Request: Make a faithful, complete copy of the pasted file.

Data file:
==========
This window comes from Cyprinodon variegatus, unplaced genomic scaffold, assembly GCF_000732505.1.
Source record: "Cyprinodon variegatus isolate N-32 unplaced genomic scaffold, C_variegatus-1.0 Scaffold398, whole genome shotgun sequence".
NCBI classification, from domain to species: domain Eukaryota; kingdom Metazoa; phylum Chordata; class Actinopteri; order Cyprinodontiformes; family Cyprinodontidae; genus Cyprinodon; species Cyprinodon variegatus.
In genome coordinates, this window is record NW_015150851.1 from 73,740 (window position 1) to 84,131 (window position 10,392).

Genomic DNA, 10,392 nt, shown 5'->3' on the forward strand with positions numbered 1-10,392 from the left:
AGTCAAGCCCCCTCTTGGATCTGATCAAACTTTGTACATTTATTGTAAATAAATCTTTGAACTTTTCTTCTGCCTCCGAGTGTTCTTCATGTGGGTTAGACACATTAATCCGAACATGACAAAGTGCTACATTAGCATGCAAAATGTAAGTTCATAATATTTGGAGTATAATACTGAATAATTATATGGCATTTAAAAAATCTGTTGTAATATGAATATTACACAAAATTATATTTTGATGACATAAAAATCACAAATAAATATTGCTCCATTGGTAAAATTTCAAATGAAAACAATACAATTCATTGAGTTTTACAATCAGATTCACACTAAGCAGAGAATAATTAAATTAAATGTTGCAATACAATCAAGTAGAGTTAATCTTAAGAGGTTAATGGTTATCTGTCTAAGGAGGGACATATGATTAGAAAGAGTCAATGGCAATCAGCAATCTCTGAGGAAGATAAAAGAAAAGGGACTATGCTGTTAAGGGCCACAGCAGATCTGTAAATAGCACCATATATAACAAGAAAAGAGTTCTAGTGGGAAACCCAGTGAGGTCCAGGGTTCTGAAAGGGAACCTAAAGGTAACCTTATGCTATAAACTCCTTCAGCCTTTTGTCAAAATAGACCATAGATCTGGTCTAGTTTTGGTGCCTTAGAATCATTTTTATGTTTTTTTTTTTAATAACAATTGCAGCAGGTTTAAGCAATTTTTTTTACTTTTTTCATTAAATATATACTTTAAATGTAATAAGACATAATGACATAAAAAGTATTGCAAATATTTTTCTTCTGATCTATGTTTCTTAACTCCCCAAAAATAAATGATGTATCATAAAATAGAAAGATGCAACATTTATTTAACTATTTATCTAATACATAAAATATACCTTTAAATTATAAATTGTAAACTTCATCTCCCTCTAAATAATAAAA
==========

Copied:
This window comes from Cyprinodon variegatus, unplaced genomic scaffold, assembly GCF_000732505.1.
Source record: "Cyprinodon variegatus isolate N-32 unplaced genomic scaffold, C_variegatus-1.0 Scaffold398, whole genome shotgun sequence".
NCBI classification, from domain to species: domain Eukaryota; kingdom Metazoa; phylum Chordata; class Actinopteri; order Cyprinodontiformes; family Cyprinodontidae; genus Cyprinodon; species Cyprinodon variegatus.
In genome coordinates, this window is record NW_015150851.1 from 73,740 (window position 1) to 84,131 (window position 10,392).

Genomic DNA, 10,392 nt, shown 5'->3' on the forward strand with positions numbered 1-10,392 from the left:
AGTCAAGCCCCCTCTTGGATCTGATCAAACTTTGTACATTTATTGTAAATAAATCTTTGAACTTTTCTTCTGCCTCCGAGTGTTCTTCATGTGGGTTAGACACATTAATCCGAACATGACAAAGTGCTACATTAGCATGCAAAATGTAAGTTCATAATATTTGGAGTATAATACTGAATAATTATATGGCATTTAAAAAATCTGTTGTAATATGAATATTACACAAAATTATATTTTGATGACATAAAAATCACAAATAAATATTGCTCCATTGGTAAAATTTCAAATGAAAACAATACAATTCATTGAGTTTTACAATCAGATTCACACTAAGCAGAGAATAATTAAATTAAATGTTGCAATACAATCAAGTAGAGTTAATCTTAAGAGGTTAATGGTTATCTGTCTAAGGAGGGACATATGATTAGAAAGAGTCAATGGCAATCAGCAATCTCTGAGGAAGATAAAAGAAAAGGGACTATGCTGTTAAGGGCCACAGCAGATCTGTAAATAGCACCATATATAACAAGAAAAGAGTTCTAGTGGGAAACCCAGTGAGGTCCAGGGTTCTGAAAGGGAACCTAAAGGTAACCTTATGCTATAAACTCCTTCAGCCTTTTGTCAAAATAGACCATAGATCTGGTCTAGTTTTGGTGCCTTAGAATCATTTTTATGTTTTTTTTTTTAATAACAATTGCAGCAGGTTTAAGCAATTTTTTTTACTTTTTTCATTAAATATATACTTTAAATGTAATAAGACATAATGACATAAAAAGTATTGCAAATATTTTTCTTCTGATCTATGTTTCTTAACTCCCCAAAAATAAATGATGTATCATAAAATAGAAAGATGCAACATTTATTTAACTATTTATCTAATACATAAAATATACCTTTAAATTATAAATTGTAAACTTCATCTCCCTCTAAATAATAAAA